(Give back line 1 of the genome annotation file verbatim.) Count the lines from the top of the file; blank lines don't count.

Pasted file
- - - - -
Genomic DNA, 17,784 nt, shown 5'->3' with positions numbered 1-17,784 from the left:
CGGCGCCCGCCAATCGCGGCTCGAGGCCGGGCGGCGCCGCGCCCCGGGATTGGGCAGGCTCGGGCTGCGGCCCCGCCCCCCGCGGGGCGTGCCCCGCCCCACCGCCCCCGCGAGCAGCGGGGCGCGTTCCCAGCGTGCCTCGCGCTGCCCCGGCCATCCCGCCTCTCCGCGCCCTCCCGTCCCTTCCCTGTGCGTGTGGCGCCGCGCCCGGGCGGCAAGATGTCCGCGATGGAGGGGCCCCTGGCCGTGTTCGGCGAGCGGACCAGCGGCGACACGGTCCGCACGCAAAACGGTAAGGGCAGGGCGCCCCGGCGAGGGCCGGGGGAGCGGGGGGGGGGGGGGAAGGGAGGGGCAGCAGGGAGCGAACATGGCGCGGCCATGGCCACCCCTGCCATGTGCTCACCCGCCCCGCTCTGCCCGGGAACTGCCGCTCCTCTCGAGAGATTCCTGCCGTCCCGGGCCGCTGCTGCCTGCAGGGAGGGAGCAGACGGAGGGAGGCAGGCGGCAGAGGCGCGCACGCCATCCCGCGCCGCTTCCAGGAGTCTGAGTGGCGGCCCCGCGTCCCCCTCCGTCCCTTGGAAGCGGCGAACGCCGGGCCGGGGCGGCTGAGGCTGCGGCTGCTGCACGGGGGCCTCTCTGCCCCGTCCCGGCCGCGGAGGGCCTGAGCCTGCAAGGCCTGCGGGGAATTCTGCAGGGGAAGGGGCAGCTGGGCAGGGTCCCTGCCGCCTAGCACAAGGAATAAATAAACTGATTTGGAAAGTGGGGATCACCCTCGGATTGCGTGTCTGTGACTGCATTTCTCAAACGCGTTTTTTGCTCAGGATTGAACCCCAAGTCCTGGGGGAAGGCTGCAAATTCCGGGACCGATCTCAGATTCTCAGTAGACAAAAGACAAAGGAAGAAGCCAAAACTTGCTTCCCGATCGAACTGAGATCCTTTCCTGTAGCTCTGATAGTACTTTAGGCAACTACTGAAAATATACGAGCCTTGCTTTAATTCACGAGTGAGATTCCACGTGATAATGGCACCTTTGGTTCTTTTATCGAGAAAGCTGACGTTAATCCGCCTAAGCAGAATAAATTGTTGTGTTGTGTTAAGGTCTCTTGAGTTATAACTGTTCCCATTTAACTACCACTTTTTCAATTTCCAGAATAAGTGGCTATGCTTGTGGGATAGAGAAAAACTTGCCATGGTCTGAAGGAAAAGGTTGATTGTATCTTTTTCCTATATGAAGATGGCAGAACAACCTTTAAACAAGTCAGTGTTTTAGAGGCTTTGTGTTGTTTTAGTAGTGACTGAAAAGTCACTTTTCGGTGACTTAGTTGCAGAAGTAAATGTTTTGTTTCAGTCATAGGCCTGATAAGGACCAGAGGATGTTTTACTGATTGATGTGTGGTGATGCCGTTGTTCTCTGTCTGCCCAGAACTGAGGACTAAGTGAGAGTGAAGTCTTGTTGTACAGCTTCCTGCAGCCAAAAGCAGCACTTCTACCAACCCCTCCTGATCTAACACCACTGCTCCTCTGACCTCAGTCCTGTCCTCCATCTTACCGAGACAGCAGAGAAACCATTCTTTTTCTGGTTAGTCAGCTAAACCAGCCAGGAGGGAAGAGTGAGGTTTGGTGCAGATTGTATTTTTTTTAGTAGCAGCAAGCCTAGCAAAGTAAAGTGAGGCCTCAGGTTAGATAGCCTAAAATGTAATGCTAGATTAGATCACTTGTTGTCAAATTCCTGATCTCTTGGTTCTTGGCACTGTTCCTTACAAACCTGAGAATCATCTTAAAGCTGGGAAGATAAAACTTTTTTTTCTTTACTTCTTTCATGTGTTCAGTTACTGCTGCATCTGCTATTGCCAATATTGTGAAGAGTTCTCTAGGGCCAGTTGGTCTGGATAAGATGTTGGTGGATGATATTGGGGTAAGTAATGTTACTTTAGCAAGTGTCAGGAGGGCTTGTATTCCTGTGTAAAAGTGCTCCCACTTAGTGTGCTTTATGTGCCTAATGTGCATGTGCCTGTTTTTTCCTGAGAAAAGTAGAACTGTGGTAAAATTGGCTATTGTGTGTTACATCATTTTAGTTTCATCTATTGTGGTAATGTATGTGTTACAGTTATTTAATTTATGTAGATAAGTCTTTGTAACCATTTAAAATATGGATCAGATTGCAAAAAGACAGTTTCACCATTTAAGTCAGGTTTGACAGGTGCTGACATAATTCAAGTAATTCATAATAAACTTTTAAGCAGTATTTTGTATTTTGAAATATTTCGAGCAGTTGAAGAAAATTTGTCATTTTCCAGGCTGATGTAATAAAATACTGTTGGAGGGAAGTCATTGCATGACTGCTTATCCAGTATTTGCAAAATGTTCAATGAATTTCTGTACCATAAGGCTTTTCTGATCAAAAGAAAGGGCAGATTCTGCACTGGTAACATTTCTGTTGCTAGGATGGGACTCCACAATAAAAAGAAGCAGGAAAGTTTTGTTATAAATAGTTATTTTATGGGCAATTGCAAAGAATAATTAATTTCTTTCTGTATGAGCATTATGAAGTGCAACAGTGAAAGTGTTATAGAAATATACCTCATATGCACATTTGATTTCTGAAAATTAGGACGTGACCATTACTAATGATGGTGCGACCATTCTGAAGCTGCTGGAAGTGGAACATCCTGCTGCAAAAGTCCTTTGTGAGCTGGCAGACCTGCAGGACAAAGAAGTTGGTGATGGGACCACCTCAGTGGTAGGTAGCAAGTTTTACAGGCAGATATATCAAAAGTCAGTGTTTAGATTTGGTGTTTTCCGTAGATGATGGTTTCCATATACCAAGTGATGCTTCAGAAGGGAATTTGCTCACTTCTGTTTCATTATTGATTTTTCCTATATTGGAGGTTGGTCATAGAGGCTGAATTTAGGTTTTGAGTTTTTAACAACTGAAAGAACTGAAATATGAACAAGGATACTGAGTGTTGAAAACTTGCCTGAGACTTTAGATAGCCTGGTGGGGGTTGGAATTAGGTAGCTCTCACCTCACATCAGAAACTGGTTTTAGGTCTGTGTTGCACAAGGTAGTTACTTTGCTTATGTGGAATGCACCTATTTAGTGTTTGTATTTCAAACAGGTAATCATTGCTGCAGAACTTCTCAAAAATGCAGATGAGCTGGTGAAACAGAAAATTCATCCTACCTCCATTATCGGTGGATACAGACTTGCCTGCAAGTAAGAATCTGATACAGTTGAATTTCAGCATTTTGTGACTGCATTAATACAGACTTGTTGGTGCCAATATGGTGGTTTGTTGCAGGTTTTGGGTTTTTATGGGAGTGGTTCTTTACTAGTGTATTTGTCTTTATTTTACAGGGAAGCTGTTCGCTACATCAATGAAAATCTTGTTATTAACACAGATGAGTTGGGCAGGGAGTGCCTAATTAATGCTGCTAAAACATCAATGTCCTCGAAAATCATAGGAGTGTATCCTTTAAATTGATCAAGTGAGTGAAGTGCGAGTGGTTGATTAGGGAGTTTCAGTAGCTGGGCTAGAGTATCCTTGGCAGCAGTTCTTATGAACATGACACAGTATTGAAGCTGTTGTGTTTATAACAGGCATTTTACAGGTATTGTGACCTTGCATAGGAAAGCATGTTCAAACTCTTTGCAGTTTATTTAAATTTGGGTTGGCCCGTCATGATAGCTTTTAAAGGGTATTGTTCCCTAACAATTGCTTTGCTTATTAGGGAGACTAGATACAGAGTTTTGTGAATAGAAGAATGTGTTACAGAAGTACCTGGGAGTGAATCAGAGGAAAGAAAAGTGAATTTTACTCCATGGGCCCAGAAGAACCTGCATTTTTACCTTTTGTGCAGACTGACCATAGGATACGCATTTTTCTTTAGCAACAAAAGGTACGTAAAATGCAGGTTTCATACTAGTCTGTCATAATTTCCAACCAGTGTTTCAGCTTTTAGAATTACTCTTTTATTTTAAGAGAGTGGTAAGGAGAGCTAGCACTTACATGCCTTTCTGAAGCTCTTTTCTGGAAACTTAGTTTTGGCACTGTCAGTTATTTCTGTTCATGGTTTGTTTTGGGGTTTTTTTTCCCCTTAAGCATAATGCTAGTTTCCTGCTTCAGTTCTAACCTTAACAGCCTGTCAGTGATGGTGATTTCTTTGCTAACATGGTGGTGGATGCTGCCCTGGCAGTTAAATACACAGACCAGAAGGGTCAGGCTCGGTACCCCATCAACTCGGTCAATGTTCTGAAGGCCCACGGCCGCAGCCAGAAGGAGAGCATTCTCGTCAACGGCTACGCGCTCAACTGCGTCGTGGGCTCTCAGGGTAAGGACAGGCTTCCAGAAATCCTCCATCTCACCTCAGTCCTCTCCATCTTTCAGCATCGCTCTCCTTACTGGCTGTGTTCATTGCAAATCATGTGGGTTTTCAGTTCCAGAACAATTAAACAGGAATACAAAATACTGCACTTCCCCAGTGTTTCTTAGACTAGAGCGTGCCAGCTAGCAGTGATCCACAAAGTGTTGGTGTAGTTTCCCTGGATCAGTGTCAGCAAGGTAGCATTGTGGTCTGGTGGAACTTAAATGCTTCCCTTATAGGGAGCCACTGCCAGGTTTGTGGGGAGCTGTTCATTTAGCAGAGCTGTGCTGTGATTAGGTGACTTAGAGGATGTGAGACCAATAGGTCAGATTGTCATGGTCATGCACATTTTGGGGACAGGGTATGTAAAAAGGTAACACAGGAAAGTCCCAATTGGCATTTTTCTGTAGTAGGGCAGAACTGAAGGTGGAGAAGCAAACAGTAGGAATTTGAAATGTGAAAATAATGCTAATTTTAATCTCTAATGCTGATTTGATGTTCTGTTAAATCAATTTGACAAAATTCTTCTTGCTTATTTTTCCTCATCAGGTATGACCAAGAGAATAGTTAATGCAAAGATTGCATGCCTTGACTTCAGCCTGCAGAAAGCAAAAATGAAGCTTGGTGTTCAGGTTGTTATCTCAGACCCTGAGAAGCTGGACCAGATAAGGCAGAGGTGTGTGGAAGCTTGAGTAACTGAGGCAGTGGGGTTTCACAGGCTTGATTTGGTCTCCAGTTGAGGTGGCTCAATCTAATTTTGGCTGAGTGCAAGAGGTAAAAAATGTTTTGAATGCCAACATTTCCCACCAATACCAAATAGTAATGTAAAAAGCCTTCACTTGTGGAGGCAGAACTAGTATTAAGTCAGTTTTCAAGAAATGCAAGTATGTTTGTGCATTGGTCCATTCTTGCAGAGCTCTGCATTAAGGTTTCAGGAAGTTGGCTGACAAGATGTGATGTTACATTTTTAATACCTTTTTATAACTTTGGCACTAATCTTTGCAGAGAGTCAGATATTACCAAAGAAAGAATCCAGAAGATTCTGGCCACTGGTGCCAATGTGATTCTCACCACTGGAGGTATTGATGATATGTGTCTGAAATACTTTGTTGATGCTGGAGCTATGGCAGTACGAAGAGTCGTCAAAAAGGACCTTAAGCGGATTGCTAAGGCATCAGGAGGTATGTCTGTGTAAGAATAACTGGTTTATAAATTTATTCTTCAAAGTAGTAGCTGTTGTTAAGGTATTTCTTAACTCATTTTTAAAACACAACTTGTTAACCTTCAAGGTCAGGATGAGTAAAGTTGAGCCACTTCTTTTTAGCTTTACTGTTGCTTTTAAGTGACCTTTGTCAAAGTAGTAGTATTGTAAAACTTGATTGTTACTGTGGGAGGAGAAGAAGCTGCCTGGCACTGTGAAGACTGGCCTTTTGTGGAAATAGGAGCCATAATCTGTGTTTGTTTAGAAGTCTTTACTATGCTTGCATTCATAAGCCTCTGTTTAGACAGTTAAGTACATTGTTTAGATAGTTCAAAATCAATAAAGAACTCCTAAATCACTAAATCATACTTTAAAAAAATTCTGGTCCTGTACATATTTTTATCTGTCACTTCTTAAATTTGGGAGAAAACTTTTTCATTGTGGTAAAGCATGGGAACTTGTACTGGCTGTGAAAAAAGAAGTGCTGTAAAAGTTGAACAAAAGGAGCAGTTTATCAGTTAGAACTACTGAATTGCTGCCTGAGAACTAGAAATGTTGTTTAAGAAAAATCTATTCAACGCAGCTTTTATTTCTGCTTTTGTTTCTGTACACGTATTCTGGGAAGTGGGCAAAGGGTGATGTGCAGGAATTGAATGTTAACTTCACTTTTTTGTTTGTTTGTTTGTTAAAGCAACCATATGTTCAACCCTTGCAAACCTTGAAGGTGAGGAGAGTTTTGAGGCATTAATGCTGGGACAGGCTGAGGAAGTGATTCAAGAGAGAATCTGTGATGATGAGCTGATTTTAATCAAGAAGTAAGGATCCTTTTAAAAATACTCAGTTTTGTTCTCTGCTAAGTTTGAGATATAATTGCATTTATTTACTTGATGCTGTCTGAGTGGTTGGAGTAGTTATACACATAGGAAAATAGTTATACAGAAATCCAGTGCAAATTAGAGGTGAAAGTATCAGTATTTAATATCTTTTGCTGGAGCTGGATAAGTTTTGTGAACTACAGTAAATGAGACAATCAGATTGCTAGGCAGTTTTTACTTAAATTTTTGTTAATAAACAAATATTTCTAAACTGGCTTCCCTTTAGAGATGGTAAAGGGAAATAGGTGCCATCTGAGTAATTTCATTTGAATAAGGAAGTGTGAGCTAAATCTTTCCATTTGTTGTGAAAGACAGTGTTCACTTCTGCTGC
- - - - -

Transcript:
Genomic DNA, 17,784 nt, shown 5'->3' with positions numbered 1-17,784 from the left: